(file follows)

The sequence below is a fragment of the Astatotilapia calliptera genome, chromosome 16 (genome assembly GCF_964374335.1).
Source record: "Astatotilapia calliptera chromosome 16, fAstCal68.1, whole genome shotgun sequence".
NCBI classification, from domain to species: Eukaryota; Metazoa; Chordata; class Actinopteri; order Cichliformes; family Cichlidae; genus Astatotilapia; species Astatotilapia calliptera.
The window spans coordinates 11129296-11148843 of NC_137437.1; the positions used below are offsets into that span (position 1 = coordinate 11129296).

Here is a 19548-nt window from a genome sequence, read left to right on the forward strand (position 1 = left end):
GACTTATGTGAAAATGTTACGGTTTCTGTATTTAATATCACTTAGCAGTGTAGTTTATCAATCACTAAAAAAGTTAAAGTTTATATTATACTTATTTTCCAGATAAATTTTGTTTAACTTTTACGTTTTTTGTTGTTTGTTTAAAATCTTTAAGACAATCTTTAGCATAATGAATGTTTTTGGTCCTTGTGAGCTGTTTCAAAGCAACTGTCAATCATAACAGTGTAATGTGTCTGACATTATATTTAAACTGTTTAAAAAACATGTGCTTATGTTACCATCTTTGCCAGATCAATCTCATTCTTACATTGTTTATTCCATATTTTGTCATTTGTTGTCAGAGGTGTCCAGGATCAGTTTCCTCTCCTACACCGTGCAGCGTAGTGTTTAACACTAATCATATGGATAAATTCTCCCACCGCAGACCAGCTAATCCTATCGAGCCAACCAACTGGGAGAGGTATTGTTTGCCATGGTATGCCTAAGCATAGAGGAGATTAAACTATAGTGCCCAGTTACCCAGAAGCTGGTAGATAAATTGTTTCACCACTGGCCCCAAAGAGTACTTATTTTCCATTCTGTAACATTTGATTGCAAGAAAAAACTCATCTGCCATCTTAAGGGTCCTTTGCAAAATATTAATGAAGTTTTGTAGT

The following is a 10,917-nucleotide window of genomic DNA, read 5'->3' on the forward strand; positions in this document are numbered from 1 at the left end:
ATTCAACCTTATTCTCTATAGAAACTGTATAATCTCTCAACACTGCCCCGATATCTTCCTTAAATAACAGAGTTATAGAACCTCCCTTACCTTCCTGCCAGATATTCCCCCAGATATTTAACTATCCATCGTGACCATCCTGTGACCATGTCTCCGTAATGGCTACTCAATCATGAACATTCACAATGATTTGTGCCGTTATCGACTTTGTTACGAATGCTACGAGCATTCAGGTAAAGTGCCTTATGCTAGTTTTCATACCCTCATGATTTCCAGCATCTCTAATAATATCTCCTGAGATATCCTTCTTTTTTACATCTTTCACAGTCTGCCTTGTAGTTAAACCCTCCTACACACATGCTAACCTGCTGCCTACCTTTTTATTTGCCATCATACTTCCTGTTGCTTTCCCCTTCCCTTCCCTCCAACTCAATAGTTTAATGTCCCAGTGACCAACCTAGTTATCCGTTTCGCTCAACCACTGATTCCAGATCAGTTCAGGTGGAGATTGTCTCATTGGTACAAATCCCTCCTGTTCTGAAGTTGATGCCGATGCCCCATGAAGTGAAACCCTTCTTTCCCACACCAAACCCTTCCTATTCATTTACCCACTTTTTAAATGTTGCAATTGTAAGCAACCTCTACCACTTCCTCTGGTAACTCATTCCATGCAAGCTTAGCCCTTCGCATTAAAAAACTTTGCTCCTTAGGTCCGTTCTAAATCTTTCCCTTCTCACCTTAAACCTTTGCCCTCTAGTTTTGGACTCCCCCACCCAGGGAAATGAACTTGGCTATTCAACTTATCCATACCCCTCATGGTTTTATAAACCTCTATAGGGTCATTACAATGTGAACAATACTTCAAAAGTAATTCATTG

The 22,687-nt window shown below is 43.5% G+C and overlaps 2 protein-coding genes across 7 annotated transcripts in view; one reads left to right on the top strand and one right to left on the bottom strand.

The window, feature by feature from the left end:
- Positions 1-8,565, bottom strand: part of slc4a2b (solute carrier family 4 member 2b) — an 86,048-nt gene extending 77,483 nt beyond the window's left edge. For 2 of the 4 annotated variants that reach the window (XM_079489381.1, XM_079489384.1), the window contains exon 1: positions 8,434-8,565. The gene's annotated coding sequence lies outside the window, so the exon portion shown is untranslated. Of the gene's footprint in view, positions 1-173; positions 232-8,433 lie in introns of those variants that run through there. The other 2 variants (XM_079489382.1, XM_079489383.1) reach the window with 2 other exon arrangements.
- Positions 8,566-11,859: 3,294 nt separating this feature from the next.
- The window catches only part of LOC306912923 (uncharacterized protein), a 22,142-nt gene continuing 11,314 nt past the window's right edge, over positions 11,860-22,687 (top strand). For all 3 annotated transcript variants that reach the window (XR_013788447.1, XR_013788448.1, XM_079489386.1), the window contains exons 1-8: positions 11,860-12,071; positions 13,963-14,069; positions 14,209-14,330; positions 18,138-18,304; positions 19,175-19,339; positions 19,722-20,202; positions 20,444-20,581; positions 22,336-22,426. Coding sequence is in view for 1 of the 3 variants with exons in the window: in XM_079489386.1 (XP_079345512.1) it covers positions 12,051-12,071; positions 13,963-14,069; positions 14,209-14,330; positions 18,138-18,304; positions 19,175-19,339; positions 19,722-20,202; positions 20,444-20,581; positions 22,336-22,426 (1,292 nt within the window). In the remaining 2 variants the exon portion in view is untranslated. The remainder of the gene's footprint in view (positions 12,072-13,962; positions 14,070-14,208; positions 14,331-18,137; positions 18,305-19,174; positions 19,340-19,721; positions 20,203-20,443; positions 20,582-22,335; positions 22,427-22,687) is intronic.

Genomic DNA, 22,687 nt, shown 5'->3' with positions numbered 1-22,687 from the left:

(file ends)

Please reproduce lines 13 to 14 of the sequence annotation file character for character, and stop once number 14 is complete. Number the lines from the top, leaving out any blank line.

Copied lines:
- The window catches only part of LOC306912923 (uncharacterized protein), a 22,142-nt gene continuing 11,314 nt past the window's right edge, over positions 11,860-22,687 (top strand). For all 3 annotated transcript variants that reach the window (XR_013788447.1, XR_013788448.1, XM_079489386.1), the window contains exons 1-8: positions 11,860-12,071; positions 13,963-14,069; positions 14,209-14,330; positions 18,138-18,304; positions 19,175-19,339; positions 19,722-20,202; positions 20,444-20,581; positions 22,336-22,426. Coding sequence is in view for 1 of the 3 variants with exons in the window: in XM_079489386.1 (XP_079345512.1) it covers positions 12,051-12,071; positions 13,963-14,069; positions 14,209-14,330; positions 18,138-18,304; positions 19,175-19,339; positions 19,722-20,202; positions 20,444-20,581; positions 22,336-22,426 (1,292 nt within the window). In the remaining 2 variants the exon portion in view is untranslated. The remainder of the gene's footprint in view (positions 12,072-13,962; positions 14,070-14,208; positions 14,331-18,137; positions 18,305-19,174; positions 19,340-19,721; positions 20,203-20,443; positions 20,582-22,335; positions 22,427-22,687) is intronic.

Genomic DNA, 22,687 nt, shown 5'->3' with positions numbered 1-22,687 from the left: